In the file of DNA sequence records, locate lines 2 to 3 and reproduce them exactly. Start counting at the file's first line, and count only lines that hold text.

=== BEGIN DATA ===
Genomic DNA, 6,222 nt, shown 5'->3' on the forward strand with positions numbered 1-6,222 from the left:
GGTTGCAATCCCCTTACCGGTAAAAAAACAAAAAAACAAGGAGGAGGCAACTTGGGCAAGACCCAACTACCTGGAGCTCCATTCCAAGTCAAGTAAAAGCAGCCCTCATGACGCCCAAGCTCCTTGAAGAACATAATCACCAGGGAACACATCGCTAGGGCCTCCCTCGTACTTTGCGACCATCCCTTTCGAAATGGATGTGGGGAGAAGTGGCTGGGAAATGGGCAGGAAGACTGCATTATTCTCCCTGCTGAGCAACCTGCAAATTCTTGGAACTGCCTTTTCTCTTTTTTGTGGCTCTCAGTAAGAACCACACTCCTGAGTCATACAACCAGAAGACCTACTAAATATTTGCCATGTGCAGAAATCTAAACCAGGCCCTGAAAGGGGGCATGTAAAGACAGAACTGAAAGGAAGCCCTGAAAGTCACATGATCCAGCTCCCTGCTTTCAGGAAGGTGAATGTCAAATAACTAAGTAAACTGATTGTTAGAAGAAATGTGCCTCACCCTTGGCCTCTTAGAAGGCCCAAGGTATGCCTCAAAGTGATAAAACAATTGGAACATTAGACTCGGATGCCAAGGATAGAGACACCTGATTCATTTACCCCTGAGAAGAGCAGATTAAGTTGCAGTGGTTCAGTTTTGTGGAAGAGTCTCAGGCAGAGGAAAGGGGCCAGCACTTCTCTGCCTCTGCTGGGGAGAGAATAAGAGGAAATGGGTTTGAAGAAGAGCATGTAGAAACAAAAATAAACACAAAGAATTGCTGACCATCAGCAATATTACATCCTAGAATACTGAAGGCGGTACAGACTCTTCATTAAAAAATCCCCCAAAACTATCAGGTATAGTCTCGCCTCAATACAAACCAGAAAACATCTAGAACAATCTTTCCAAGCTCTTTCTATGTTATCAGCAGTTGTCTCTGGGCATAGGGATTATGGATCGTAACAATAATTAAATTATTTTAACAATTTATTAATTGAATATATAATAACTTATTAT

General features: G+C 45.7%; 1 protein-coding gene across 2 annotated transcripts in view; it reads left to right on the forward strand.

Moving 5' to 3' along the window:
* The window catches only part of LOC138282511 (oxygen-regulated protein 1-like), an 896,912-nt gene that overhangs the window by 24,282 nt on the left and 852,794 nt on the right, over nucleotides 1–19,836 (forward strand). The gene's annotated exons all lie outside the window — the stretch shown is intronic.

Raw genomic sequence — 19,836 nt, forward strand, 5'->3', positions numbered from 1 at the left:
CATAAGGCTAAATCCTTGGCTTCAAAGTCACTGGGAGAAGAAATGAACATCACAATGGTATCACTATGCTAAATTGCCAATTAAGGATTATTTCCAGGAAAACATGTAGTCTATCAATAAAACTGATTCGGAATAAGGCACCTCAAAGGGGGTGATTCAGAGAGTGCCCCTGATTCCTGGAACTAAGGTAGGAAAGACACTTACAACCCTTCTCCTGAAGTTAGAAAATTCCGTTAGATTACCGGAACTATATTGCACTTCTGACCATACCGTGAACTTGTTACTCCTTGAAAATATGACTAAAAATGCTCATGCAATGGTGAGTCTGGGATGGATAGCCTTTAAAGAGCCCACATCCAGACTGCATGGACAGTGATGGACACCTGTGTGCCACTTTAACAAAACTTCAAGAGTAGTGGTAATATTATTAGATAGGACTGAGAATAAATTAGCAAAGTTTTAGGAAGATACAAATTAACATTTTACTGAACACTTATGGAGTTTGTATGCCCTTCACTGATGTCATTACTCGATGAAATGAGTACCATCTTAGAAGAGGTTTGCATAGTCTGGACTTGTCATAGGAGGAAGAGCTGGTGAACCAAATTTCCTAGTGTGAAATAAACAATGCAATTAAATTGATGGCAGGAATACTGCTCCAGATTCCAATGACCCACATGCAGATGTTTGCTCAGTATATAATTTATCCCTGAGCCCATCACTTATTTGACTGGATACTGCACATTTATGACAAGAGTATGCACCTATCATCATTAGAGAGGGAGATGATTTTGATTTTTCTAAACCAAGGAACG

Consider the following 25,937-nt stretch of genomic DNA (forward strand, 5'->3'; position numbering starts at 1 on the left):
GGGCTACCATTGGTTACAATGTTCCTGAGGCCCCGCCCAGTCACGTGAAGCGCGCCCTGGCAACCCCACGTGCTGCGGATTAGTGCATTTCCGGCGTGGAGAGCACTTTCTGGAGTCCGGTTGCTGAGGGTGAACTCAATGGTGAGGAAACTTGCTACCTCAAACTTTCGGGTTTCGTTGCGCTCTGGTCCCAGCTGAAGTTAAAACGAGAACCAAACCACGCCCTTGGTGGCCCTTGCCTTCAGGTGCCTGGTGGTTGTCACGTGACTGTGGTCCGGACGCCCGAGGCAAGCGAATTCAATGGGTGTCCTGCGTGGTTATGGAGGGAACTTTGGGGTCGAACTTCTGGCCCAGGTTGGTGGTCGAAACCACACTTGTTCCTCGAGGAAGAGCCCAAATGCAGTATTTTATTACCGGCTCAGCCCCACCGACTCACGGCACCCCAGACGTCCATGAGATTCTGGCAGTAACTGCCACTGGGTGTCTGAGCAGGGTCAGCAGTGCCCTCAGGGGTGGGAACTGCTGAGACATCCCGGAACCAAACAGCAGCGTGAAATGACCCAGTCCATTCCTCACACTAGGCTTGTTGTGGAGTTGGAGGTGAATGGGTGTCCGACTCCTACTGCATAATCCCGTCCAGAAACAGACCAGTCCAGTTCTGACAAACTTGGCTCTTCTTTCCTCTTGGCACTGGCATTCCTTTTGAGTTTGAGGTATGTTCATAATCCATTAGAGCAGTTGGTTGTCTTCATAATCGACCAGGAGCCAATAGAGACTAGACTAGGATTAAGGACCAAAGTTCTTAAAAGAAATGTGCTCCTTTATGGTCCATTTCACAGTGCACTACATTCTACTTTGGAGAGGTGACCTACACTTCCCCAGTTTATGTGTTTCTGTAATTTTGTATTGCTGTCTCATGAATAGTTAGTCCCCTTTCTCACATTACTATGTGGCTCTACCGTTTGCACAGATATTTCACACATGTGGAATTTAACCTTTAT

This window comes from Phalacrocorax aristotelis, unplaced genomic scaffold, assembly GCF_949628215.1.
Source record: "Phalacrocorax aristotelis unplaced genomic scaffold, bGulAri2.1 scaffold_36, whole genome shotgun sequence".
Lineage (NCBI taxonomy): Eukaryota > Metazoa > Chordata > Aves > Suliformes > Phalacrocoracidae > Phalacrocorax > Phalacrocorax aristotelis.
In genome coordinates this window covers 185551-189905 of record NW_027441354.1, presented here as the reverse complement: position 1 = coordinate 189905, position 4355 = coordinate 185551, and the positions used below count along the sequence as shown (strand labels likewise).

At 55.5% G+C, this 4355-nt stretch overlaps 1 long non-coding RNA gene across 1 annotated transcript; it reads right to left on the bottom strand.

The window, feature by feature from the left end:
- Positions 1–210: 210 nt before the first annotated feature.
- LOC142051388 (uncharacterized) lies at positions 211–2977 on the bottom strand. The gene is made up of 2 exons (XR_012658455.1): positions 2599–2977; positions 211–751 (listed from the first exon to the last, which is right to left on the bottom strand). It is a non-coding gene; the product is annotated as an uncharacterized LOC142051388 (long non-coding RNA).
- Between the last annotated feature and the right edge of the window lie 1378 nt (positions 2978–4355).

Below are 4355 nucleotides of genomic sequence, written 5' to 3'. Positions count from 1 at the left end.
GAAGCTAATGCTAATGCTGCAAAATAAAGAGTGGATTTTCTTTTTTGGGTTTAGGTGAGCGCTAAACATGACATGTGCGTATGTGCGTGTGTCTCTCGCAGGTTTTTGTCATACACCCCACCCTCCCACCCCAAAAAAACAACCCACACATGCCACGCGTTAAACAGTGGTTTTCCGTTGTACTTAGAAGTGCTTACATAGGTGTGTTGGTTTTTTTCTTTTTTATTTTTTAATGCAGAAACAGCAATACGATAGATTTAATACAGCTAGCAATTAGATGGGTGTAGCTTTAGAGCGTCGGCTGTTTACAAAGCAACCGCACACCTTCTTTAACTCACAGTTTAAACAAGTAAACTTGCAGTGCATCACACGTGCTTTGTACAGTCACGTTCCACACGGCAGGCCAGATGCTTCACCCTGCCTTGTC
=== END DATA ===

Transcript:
GGTTGCAATCCCCTTACCGGTAAAAAAACAAAAAAACAAGGAGGAGGCAACTTGGGCAAGACCCAACTACCTGGAGCTCCATTCCAAGTCAAGTAAAAGCAGCCCTCATGACGCCCAAGCTCCTTGAAGAACATAATCACCAGGGAACACATCGCTAGGGCCTCCCTCGTACTTTGCGACCATCCCTTTCGAAATGGATGTGGGGAGAAGTGGCTGGGAAATGGGCAGGAAGACTGCATTATTCTCCCTGCTGAGCAACCTGCAAATTCTTGGAACTGCCTTTTCTCTTTTTTGTGGCTCTCAGTAAGAACCACACTCCTGAGTCATACAACCAGAAGACCTACTAAATATTTGCCATGTGCAGAAATCTAAACCAGGCCCTGAAAGGGGGCATGTAAAGACAGAACTGAAAGGAAGCCCTGAAAGTCACATGATCCAGCTCCCTGCTTTCAGGAAGGTGAATGTCAAATAACTAAGTAAACTGATTGTTAGAAGAAATGTGCCTCACCCTTGGCCTCTTAGAAGGCCCAAGGTATGCCTCAAAGTGATAAAACAATTGGAACATTAGACTCGGATGCCAAGGATAGAGACACCTGATTCATTTACCCCTGAGAAGAGCAGATTAAGTTGCAGTGGTTCAGTTTTGTGGAAGAGTCTCAGGCAGAGGAAAGGGGCCAGCACTTCTCTGCCTCTGCTGGGGAGAGAATAAGAGGAAATGGGTTTGAAGAAGAGCATGTAGAAACAAAAATAAACACAAAGAATTGCTGACCATCAGCAATATTACATCCTAGAATACTGAAGGCGGTACAGACTCTTCATTAAAAAATCCCCCAAAACTATCAGGTATAGTCTCGCCTCAATACAAACCAGAAAACATCTAGAACAATCTTTCCAAGCTCTTTCTATGTTATCAGCAGTTGTCTCTGGGCATAGGGATTATGGATCGTAACAATAATTAAATTATTTTAACAATTTATTAATTGAATATATAATAACTTATTAT

General features: G+C 45.7%; 1 protein-coding gene across 2 annotated transcripts in view; it reads left to right on the forward strand.